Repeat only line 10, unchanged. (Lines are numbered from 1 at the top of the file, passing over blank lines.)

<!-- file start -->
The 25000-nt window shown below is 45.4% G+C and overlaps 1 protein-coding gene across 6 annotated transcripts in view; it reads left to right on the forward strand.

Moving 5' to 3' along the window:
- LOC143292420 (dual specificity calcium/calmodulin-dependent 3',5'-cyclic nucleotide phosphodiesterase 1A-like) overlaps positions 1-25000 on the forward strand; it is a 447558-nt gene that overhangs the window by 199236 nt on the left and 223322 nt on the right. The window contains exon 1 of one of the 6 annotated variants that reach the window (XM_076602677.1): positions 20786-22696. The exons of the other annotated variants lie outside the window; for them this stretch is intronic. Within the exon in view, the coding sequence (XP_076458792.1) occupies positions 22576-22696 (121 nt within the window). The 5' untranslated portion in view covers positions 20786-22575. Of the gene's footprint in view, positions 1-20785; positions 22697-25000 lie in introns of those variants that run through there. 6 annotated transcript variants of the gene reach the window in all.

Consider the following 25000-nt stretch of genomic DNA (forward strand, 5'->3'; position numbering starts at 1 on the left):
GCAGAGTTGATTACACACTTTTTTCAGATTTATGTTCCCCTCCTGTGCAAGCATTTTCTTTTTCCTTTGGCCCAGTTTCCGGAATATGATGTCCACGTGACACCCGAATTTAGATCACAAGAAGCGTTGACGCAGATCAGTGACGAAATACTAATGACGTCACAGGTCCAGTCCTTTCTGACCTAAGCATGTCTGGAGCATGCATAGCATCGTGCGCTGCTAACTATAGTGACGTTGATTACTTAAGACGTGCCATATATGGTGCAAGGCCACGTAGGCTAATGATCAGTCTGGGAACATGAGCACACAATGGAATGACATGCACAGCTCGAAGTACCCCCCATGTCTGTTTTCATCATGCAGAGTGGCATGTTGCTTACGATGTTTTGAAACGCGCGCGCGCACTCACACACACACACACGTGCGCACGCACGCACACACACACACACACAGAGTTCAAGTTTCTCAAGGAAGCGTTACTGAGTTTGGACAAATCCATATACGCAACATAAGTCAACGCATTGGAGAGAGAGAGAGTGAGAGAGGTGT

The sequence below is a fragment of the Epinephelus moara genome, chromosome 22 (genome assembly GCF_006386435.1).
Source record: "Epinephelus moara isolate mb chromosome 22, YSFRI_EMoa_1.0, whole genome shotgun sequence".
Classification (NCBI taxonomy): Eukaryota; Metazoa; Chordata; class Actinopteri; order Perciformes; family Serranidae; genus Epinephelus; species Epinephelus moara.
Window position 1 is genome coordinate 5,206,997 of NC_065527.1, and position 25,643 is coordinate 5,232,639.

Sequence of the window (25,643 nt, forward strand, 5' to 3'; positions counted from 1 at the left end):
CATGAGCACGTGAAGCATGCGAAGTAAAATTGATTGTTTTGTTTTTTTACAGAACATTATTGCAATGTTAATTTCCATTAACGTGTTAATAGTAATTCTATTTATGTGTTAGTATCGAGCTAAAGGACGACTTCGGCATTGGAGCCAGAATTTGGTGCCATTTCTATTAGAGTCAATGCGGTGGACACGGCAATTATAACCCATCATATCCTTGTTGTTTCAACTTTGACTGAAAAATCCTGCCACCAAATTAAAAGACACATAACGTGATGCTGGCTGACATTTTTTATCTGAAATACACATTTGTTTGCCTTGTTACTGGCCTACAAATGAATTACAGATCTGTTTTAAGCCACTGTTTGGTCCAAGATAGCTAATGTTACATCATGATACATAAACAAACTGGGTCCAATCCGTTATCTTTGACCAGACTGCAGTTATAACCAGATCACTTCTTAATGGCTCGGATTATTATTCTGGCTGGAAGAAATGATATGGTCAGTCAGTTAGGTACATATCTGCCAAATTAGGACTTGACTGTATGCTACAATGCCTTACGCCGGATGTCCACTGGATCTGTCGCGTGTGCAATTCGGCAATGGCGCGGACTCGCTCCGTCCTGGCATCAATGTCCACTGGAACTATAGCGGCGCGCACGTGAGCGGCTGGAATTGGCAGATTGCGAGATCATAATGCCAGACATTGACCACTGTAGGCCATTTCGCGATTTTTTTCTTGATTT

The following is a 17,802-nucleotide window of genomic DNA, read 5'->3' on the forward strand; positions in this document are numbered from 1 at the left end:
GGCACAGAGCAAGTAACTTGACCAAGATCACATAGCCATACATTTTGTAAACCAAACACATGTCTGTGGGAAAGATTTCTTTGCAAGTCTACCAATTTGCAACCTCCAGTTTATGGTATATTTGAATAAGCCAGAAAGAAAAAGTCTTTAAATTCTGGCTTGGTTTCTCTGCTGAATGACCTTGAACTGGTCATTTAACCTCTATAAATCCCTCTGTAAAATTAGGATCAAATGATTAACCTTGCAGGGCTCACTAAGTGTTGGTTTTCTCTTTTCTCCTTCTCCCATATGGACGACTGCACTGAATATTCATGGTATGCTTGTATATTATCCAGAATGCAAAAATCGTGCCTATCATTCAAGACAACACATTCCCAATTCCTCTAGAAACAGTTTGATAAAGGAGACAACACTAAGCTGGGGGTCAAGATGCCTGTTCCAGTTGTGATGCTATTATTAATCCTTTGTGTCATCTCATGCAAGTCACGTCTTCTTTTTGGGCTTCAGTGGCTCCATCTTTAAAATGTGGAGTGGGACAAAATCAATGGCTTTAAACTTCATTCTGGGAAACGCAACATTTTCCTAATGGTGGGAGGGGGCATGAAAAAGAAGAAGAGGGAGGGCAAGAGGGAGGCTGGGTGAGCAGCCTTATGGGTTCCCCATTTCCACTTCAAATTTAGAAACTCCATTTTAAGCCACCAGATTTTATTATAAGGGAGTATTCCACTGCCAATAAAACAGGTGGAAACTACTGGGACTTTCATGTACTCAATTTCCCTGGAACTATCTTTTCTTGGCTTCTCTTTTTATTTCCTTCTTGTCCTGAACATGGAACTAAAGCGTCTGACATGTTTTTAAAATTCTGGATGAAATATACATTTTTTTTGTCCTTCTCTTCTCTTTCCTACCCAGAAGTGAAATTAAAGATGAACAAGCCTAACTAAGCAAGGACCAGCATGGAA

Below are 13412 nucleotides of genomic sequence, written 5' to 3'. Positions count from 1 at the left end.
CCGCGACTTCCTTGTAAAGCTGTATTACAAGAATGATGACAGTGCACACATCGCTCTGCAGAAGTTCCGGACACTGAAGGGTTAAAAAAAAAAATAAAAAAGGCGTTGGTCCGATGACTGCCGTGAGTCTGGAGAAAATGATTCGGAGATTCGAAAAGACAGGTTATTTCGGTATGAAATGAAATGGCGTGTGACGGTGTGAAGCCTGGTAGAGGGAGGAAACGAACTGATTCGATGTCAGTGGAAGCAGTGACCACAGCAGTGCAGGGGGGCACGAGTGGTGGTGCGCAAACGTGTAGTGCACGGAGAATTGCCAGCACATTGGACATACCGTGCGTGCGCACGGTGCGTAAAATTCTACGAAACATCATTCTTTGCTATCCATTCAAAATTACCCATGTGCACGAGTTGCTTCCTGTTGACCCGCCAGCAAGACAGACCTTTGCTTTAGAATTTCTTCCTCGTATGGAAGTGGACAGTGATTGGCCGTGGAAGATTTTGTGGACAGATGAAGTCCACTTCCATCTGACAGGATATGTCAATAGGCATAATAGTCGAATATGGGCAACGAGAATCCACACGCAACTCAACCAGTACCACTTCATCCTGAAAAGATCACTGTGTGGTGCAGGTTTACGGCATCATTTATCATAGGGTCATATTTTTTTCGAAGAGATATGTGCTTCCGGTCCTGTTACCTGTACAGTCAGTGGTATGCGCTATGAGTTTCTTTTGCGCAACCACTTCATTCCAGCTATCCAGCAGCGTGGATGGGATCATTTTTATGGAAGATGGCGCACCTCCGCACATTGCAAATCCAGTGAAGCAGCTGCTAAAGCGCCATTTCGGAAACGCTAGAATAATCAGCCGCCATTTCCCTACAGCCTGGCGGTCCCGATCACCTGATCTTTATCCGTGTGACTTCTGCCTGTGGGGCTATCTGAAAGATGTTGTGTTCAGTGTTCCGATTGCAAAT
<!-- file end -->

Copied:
Sequence of the window (25,643 nt, forward strand, 5' to 3'; positions counted from 1 at the left end):